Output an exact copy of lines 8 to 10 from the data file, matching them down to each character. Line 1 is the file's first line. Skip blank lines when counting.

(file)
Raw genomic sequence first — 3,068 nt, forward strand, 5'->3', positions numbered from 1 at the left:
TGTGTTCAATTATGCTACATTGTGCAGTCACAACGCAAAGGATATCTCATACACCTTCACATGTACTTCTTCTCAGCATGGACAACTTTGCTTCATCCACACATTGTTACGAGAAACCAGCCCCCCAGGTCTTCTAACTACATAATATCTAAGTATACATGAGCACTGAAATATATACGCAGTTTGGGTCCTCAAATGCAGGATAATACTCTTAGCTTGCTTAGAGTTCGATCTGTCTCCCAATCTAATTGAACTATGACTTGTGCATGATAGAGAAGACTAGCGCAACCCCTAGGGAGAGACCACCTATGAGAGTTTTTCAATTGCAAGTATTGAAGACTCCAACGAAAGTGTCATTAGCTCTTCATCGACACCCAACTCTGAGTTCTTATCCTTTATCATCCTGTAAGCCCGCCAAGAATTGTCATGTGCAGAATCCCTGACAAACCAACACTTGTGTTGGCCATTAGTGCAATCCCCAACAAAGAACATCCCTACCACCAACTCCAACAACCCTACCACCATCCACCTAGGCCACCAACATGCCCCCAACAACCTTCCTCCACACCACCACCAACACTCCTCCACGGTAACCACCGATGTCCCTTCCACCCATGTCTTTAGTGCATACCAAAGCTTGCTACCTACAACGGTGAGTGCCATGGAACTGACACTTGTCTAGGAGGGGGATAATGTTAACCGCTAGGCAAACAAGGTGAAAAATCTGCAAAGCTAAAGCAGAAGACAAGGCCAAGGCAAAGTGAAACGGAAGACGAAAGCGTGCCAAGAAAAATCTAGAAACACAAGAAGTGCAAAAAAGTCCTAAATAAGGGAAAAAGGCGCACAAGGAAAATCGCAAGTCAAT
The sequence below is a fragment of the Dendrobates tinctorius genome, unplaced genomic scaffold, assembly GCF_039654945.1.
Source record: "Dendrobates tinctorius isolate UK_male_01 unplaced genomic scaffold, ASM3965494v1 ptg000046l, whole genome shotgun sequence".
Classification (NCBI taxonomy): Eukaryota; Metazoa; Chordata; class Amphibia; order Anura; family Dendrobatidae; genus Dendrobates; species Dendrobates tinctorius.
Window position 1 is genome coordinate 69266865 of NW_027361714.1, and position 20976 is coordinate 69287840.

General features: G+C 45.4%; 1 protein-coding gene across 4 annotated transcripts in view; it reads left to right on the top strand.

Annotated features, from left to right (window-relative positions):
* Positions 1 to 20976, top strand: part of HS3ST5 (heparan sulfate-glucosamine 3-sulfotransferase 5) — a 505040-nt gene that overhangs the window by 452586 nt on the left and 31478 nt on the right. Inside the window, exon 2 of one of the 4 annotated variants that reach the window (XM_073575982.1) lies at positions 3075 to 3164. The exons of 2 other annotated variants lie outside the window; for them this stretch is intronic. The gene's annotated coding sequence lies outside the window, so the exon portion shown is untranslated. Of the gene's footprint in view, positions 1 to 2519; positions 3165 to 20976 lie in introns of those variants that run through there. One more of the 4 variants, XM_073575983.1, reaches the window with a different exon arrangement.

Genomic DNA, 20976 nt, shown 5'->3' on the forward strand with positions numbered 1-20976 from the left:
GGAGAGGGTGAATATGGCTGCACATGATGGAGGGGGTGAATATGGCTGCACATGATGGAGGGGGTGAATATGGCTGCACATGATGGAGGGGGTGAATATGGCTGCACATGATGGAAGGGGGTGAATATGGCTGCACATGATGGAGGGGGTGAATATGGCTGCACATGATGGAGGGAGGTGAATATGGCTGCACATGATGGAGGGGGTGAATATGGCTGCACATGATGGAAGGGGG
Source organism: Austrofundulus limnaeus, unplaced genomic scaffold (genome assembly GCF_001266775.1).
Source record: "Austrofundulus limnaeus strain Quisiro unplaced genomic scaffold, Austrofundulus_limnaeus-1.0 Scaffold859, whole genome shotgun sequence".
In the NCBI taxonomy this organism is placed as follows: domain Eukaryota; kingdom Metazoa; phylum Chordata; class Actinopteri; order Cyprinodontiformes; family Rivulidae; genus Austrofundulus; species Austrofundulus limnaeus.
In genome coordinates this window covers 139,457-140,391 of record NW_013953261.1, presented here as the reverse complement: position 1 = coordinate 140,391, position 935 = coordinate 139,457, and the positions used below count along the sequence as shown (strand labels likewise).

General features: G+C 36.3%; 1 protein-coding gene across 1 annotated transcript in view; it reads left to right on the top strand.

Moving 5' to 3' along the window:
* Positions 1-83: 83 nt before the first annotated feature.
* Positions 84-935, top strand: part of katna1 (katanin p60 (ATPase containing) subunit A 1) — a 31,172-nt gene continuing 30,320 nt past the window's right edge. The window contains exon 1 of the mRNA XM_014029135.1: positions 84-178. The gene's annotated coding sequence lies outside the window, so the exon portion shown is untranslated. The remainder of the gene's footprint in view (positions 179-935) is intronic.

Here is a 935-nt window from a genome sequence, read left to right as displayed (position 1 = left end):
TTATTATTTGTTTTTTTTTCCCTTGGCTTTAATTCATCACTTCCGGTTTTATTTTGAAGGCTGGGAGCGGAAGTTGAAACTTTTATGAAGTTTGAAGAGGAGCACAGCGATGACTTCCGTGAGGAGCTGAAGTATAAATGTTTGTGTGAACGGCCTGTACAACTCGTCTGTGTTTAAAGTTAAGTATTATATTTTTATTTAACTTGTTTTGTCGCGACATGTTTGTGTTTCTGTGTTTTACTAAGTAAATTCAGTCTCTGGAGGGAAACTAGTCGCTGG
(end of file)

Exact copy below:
Annotated features, from left to right (window-relative positions):
* Positions 1 to 20976, top strand: part of HS3ST5 (heparan sulfate-glucosamine 3-sulfotransferase 5) — a 505040-nt gene that overhangs the window by 452586 nt on the left and 31478 nt on the right. Inside the window, exon 2 of one of the 4 annotated variants that reach the window (XM_073575982.1) lies at positions 3075 to 3164. The exons of 2 other annotated variants lie outside the window; for them this stretch is intronic. The gene's annotated coding sequence lies outside the window, so the exon portion shown is untranslated. Of the gene's footprint in view, positions 1 to 2519; positions 3165 to 20976 lie in introns of those variants that run through there. One more of the 4 variants, XM_073575983.1, reaches the window with a different exon arrangement.

Genomic DNA, 20976 nt, shown 5'->3' on the forward strand with positions numbered 1-20976 from the left: